Table 4______________________________________ Encoder 16 Encoder 16Encoder 15 is Even is OddReadings Correction to Encoder 16______________________________________1st Quadrant0- Add 12nd Quadrant0- Subtract 13rd Quadrant Add 10-4th Quadrant Subtract 10-______________________________________
The same Table equally applies for any other angular displacement of less than 90° to the right or left of the precise zero passing.
The microprocessor 11 includes in its memory 12 a program in appropriate assigned addresses or location, as diagrammatically shown by the labeled block 48, which is readily written for reading of the positions of the first and second encoders 15 and 16, applying the rule of Table 4 in order to yield the correct and true value of the machine component position.
In a preferred embodiment employing a microprocessor the incremental encoder reading is employed to calculate the desired position based on a mathematical definition in a programmed routine and then an output routine is executed in which any difference in the defined and actual position is determined and appropriate drive modification signal generated. A separate routine would also be provided for execution of the comparison of the absolute encoder reading and modification as required. An encoder program listing by a P.C.S. assembler for an Intel 8080 for comparing and modification of the second encoder reading is attached hereto and will be readily understood by those in the art.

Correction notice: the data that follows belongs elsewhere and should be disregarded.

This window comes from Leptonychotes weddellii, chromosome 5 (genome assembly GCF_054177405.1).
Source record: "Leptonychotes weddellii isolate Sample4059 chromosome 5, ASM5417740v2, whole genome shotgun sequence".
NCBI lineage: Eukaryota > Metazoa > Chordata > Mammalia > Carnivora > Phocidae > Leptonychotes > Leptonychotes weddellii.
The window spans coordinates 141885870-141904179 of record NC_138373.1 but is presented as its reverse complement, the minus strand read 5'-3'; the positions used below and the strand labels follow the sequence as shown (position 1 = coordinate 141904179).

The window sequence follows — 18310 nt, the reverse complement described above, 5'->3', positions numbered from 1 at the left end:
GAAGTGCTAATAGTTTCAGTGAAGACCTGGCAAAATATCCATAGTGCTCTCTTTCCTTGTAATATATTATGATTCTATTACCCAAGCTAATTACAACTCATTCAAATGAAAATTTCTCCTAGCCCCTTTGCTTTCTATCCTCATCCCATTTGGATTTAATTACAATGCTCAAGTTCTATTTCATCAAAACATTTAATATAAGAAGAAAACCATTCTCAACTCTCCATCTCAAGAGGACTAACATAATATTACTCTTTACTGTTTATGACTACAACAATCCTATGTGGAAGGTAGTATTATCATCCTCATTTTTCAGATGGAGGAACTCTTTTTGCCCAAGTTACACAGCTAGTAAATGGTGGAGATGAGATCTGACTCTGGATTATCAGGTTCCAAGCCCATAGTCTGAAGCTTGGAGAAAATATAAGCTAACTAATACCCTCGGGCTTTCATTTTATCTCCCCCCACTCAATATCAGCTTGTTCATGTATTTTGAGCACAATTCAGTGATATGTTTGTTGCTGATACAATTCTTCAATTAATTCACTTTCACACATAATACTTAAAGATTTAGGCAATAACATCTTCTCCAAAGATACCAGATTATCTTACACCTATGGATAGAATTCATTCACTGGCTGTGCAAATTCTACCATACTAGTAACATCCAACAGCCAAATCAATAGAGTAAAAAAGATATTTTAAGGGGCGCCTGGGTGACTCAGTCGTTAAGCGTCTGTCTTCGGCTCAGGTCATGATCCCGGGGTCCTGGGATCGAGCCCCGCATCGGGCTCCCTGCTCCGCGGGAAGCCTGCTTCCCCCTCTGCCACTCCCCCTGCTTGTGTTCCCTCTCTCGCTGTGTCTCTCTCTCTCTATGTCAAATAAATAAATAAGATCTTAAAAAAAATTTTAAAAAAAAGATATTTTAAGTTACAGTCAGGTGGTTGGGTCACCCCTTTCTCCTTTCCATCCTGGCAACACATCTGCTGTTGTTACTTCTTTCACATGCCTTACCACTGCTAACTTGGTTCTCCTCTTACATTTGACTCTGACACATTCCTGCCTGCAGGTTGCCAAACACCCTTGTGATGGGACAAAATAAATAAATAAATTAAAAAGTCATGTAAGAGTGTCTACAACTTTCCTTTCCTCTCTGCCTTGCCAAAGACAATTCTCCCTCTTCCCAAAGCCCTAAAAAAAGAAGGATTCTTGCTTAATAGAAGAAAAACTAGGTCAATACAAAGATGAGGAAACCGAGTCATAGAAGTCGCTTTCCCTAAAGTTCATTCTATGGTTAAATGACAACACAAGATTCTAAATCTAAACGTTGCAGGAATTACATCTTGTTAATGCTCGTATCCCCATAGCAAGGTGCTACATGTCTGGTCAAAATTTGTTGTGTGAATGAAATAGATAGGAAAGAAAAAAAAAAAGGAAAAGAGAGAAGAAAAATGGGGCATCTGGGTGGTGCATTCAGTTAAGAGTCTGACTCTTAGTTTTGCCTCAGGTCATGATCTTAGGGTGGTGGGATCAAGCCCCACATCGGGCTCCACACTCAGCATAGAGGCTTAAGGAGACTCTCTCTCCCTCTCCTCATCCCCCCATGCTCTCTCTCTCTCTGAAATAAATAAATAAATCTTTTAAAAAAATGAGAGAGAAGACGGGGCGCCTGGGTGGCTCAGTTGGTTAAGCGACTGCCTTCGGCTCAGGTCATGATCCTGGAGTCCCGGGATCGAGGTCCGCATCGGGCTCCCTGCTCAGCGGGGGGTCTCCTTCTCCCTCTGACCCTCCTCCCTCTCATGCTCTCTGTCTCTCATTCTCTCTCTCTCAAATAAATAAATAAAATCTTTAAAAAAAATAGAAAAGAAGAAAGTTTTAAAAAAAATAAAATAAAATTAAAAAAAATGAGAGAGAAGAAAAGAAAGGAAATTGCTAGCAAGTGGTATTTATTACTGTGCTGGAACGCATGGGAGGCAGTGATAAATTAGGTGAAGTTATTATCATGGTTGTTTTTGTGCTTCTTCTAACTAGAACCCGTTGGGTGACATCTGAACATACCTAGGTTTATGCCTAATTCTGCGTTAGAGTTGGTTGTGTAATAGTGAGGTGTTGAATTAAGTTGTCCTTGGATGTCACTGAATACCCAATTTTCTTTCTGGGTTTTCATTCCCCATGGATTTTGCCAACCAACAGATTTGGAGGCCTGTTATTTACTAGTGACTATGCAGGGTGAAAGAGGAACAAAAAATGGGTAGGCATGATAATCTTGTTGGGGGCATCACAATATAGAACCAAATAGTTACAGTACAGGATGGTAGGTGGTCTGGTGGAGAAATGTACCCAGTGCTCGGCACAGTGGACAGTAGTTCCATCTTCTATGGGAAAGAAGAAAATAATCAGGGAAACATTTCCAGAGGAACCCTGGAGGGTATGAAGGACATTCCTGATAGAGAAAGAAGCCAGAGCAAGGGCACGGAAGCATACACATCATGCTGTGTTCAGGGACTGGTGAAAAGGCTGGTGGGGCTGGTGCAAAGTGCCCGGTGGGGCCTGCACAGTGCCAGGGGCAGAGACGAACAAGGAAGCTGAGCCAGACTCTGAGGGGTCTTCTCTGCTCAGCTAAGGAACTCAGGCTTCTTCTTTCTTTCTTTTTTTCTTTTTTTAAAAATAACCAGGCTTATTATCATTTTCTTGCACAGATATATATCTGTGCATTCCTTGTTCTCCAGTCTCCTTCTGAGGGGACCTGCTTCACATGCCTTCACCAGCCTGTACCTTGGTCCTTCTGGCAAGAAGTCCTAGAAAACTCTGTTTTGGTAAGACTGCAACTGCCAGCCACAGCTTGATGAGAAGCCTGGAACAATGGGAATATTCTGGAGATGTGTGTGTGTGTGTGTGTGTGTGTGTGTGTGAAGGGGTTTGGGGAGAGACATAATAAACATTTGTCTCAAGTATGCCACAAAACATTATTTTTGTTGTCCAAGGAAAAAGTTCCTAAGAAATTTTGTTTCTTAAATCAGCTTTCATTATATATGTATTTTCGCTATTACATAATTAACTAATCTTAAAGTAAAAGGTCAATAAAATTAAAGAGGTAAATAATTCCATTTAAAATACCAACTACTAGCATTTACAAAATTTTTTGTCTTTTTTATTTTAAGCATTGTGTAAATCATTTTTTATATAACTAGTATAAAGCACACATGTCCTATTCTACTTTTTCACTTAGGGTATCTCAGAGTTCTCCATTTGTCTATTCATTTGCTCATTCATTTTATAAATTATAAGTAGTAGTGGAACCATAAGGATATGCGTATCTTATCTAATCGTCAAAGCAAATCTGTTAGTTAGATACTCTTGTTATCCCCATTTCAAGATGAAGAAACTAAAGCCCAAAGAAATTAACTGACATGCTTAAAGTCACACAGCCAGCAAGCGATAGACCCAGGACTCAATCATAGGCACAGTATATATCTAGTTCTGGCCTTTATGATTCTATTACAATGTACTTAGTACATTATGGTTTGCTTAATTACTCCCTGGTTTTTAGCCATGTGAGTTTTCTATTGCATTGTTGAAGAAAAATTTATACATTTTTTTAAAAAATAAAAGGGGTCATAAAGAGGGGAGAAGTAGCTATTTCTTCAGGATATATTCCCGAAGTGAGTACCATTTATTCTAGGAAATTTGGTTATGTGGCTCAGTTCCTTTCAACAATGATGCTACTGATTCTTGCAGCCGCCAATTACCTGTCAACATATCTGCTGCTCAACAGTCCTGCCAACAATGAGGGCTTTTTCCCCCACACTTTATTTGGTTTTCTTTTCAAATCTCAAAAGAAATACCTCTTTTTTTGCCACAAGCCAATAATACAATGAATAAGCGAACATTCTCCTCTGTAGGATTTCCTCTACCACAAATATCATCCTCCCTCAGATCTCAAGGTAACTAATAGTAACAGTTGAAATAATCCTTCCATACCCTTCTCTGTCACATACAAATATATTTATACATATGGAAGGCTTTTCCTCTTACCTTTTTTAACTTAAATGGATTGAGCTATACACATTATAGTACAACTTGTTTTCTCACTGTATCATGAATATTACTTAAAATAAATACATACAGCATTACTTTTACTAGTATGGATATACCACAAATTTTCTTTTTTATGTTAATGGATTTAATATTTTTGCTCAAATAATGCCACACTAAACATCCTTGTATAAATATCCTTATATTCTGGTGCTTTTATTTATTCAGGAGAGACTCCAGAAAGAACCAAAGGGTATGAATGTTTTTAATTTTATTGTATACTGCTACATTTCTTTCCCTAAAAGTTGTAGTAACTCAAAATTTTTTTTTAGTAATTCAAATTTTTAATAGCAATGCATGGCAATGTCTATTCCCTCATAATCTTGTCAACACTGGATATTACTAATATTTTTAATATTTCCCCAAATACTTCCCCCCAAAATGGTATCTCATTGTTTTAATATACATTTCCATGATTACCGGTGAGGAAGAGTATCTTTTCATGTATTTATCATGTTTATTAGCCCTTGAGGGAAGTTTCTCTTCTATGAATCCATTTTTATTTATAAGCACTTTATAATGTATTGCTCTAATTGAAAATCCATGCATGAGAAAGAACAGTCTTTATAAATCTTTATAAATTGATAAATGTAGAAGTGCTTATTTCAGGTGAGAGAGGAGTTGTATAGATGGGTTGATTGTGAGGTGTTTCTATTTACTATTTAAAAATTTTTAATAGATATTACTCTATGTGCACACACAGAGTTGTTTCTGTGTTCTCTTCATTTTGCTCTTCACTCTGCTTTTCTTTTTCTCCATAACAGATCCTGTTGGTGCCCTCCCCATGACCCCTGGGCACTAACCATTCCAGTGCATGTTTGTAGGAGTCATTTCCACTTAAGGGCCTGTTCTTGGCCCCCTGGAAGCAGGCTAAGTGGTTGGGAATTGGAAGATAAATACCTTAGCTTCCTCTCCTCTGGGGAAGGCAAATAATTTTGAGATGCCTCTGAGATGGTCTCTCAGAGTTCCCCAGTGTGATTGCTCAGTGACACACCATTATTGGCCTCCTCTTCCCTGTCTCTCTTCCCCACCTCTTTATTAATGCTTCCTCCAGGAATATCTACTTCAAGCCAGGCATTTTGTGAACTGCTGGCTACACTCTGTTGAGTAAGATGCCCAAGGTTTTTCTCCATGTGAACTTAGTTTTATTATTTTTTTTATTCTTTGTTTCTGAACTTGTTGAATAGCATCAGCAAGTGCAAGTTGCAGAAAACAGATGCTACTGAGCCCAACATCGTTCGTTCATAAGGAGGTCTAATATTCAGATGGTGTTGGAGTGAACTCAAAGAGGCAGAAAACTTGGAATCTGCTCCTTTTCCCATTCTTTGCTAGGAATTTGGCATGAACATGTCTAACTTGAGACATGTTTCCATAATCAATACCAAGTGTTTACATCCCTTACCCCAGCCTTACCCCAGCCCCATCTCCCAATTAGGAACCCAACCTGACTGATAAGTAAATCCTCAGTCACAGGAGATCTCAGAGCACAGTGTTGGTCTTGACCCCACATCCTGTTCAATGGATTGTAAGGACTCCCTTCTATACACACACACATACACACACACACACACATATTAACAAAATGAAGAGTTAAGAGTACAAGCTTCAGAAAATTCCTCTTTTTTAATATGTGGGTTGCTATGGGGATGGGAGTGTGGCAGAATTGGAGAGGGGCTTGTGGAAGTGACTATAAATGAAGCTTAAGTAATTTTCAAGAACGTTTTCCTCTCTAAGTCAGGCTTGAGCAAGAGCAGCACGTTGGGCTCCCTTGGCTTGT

A program or system for determining the phasing and calculations is diagrammatically illustrated in FIG. 1 wherein the microprocessor 11 is shown with a central processing unit (CPU) 49 such as that of the usual microprocessor connected to memory to execute the appropriate programs in memory including the program in location or section 48 and to other computer data reduction and calculation elements. A suitable sampling is, of course, provided at an appropriate time in the overall program and the corresponding numbers of encoders 15 and 16 read, sampled and stored, for example, in suitable register 50 and 51 or the like. An even/odd detector 52 is shown coupled to the output of the register 51 for the reading of the second encoder 16 and the output applied to control an add/subtract unit 53. The add/subtract unit 53 is also connected to the register 50 for encoder 15 to determine the number and, therefore, the quadrant of the encoder 15. The unit 53 operates to either add, subtract or pass the number of the second encoder 15 and 16, as shown by unit 54. As noted previously, the encoder 16 output is divided by 2 and the result multiplied by the number in the output of the first encoder and this result added to the readout of encoder 15 to provide an absolute output number related to the total number of revolutions of the servomotor 14. In FIG. 1, the output is shown in a readout unit 55.